Jeff began experimenting with ash glazes many years ago. In part it was reaction to a recurrent suggestion of visitors. They wondered why Sally hadn’t been drawing grapes all over the pots. That has been done elsewhere!
Grapevine ash, what remains after cane is burned following the harvest, offers an abundant local resource. Jeff collects it just after it has cooled. He leaches out the impurities in water. Then he mixes it with feldspar, clay (measured by weight) and water. The subtle variations in our ash glazes reflect differences in the soil the vines have grown in.The ash itself is the only variable in the glaze formula.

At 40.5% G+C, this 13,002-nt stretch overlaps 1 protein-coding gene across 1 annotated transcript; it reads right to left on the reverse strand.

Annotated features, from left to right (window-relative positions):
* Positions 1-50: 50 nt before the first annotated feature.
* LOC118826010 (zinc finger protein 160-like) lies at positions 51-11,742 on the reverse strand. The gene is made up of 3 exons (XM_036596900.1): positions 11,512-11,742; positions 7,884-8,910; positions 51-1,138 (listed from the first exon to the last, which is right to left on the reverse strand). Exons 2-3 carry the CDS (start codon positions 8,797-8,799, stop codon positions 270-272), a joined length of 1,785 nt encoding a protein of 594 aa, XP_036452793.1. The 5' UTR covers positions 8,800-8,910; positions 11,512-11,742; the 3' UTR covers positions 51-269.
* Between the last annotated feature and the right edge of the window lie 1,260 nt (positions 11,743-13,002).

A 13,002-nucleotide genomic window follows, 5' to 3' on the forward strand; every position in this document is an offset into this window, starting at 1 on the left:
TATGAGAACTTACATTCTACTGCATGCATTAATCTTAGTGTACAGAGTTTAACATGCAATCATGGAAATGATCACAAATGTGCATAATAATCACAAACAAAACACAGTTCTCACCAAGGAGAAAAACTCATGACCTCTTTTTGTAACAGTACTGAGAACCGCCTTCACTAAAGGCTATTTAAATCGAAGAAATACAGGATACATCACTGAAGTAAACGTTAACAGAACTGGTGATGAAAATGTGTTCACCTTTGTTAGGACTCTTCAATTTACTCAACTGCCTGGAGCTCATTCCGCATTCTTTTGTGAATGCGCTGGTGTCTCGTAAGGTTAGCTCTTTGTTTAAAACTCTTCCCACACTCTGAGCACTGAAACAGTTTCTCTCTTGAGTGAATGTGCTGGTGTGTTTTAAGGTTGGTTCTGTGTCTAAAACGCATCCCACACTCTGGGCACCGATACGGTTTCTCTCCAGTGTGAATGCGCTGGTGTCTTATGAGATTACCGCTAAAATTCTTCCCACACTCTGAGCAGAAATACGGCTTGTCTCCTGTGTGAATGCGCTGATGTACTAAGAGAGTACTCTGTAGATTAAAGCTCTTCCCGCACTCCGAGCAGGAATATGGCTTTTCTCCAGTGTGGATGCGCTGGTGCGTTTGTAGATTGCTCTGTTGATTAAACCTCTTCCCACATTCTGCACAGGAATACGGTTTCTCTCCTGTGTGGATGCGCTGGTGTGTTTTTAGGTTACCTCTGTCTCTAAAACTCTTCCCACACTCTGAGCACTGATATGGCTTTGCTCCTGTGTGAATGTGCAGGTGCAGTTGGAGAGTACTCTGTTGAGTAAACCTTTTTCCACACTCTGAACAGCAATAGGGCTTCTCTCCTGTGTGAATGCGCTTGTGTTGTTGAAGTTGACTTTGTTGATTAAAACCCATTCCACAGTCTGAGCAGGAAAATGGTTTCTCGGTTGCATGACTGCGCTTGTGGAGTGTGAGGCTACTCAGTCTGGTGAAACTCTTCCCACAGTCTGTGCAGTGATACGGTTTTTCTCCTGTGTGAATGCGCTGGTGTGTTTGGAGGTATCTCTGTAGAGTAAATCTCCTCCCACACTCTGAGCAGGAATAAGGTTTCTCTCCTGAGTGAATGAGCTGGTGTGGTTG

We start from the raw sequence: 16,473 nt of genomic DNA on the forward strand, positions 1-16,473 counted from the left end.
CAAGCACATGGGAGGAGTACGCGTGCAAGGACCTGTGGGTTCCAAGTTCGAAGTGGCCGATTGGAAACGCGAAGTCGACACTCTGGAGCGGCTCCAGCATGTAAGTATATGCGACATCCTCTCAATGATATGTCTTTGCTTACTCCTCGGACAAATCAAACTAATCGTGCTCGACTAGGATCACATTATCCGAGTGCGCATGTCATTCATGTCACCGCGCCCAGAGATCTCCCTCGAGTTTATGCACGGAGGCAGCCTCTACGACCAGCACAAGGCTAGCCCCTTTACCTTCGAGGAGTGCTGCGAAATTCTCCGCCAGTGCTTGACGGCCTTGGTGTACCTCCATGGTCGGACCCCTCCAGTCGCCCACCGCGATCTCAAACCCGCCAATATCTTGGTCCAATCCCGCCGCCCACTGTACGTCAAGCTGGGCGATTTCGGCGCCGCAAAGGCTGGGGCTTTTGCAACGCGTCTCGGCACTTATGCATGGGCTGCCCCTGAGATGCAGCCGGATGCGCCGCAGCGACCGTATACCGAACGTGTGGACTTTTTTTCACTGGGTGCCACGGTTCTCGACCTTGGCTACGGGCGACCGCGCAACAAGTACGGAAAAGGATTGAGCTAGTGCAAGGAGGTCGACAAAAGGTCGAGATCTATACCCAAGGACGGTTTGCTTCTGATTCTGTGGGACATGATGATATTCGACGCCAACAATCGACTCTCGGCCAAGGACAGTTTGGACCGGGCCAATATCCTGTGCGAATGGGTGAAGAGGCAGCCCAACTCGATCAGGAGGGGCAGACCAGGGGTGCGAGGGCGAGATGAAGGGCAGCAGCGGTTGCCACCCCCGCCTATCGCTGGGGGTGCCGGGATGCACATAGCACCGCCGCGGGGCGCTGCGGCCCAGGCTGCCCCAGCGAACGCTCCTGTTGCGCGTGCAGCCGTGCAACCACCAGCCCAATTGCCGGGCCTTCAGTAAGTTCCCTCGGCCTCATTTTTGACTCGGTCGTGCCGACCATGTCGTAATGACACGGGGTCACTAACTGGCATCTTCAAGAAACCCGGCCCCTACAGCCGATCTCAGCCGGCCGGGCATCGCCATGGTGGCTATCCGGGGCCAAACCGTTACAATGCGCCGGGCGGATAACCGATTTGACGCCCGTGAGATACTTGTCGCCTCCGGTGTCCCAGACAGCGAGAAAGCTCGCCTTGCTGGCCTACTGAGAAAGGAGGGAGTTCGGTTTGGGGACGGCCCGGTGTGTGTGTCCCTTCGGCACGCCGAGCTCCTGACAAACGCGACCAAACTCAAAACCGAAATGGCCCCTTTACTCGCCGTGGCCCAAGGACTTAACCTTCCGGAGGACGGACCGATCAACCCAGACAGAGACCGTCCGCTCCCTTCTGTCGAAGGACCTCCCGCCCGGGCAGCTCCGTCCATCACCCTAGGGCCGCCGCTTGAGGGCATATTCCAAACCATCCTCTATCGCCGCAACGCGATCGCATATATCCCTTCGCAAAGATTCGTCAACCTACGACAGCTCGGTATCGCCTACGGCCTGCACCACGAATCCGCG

Sally sometimes inlays the ash glaze into our iron-saturate glaze, making geometric designs or looser bands of decoration to take advantage of the interaction between the two glazes. The most enduring of the geometric designs is the honeycomb pattern, which appeared on the cover of Napa Style’s first Fall catalog.
Blue and Green Clay
Another ongoing experiment involves coloring white stoneware with oxides of cobalt and/or copper to yield subtle blues and greens with a transparent glaze. The results are often a surprise to us and we do not take orders for these pieces.